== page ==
Monday, September 23, 2013

Ronald Coase: Theory of the Firm and Too Big to Fail Banks

The danger of too big to fail (TBTF) banks is well known. The question remains concerning why do they exist and what can be done about it. External break-up and capital solutions have failed. They have been defeated by well financed lobbing efforts. Hope for a market based solution building on the work of the late Ronald Coase is beginning to take shape.

According to Coase, firms exist because they reduce transactions costs compared to other forms of activity. There is a limit regarding what firms can produce internally. Once reached, performance suffers, and the firm is pressured to refocus to improve returns. For banking that limit has been reached for the TBTF banks as reflected in their mediocre returns. These institutions are not only TBTF, but also too big to manage. Evidence is provided by the almost daily revelation of operating problems and litigation.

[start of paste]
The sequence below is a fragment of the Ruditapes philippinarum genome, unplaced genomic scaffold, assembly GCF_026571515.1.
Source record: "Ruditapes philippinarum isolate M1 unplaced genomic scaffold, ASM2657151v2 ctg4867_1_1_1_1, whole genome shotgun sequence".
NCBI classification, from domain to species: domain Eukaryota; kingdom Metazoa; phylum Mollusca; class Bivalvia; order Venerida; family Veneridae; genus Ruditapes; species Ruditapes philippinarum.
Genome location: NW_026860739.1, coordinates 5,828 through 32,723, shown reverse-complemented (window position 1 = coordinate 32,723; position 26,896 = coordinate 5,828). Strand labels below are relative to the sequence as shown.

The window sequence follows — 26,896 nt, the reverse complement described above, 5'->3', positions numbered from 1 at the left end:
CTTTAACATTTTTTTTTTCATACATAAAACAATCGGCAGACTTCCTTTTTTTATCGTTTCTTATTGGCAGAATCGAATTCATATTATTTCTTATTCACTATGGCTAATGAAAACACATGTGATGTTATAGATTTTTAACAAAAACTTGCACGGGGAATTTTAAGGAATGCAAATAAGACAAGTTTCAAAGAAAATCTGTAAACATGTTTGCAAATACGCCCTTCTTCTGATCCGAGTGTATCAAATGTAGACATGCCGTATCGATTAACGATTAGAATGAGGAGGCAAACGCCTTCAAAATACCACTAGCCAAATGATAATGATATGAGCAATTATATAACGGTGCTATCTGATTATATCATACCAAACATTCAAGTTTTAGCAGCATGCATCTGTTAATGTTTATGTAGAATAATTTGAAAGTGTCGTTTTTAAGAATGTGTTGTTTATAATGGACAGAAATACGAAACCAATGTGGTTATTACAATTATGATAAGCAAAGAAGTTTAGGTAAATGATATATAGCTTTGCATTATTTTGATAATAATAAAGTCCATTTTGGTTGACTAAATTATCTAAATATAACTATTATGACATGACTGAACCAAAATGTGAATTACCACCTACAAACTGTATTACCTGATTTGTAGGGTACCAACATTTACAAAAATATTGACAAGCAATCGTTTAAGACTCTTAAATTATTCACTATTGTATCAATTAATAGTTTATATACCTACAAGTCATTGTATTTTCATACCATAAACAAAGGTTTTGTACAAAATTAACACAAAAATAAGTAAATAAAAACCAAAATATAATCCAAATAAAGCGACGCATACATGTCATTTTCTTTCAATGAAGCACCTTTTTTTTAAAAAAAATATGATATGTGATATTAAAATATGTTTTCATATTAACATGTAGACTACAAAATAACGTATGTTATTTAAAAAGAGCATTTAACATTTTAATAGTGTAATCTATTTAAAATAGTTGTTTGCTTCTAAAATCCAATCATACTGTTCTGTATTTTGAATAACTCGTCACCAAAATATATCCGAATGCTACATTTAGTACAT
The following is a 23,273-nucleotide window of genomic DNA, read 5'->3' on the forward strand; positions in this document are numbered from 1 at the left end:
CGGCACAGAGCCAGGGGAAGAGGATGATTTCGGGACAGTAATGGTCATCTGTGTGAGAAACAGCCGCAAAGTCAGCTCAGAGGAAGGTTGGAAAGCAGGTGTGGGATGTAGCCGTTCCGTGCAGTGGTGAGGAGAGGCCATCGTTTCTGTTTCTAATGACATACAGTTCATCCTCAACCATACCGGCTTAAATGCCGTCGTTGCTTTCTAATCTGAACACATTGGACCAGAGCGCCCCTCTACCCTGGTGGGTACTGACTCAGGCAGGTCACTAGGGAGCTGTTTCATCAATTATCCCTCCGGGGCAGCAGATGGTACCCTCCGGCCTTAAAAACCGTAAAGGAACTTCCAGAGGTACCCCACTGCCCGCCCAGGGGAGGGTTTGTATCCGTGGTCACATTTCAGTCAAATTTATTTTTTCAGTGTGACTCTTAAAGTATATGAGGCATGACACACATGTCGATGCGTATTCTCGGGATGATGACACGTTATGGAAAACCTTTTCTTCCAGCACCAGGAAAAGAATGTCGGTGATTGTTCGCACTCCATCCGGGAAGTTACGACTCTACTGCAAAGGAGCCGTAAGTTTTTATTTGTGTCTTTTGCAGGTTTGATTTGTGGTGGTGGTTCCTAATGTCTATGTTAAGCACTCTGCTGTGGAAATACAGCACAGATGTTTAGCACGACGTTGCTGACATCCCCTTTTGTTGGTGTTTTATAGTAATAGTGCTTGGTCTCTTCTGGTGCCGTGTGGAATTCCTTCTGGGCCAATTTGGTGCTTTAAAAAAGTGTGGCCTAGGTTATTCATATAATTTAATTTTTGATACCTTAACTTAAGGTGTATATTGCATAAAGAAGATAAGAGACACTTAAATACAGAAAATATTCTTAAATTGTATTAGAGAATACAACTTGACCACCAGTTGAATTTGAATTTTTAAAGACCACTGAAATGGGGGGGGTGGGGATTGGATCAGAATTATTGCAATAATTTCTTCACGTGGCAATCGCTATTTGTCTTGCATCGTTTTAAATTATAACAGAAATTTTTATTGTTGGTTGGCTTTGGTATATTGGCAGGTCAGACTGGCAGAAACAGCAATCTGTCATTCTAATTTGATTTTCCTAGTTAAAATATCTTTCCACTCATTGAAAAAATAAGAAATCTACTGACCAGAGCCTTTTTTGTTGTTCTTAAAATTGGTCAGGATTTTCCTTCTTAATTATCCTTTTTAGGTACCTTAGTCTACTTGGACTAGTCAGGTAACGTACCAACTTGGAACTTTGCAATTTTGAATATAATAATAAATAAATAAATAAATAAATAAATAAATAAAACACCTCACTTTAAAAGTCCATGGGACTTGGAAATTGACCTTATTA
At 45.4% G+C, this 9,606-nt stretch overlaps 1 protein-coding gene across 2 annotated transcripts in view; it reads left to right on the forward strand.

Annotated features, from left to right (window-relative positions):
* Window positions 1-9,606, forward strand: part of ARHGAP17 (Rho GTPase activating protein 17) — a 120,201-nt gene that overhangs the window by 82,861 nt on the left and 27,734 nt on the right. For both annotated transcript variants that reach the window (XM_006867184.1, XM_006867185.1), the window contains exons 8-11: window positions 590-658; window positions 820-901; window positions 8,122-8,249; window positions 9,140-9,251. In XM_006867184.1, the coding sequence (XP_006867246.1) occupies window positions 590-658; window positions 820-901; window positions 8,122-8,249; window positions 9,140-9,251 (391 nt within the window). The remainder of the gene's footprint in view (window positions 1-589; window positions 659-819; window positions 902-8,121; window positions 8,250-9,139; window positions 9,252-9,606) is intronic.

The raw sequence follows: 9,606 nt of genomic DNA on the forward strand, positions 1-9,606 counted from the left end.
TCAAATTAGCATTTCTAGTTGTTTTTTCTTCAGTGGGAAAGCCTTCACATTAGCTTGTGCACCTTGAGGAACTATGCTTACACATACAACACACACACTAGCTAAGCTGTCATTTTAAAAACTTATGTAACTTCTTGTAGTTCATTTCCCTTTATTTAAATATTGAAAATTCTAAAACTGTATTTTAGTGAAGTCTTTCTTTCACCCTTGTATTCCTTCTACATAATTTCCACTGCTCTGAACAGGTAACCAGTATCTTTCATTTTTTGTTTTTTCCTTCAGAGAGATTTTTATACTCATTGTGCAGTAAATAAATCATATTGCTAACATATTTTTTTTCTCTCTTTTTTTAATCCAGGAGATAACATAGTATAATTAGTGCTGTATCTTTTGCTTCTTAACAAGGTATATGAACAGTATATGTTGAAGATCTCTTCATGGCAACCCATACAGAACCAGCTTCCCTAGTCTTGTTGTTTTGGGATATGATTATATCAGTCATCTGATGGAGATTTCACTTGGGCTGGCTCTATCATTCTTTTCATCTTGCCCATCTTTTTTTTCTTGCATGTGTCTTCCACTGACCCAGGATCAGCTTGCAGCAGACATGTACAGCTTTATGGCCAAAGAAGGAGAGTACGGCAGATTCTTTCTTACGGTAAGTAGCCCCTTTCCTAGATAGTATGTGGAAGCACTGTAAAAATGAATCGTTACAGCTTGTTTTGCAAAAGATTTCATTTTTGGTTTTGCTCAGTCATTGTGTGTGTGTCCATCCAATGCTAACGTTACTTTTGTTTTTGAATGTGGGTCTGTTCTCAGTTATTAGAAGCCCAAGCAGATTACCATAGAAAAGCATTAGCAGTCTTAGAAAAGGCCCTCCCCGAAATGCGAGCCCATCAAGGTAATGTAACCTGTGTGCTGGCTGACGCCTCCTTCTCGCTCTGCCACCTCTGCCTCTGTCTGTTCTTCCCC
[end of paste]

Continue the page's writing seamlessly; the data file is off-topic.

By all rights, they should restructure. Inhibiting this effort is the offsetting funding subsidies TBTF banks receive from the government. The increasing legal costs of TBTF may be offsetting enough of the subsidy to encourage a voluntary break-up of the TBTF banks. See my attached American Banker article on this matter.  


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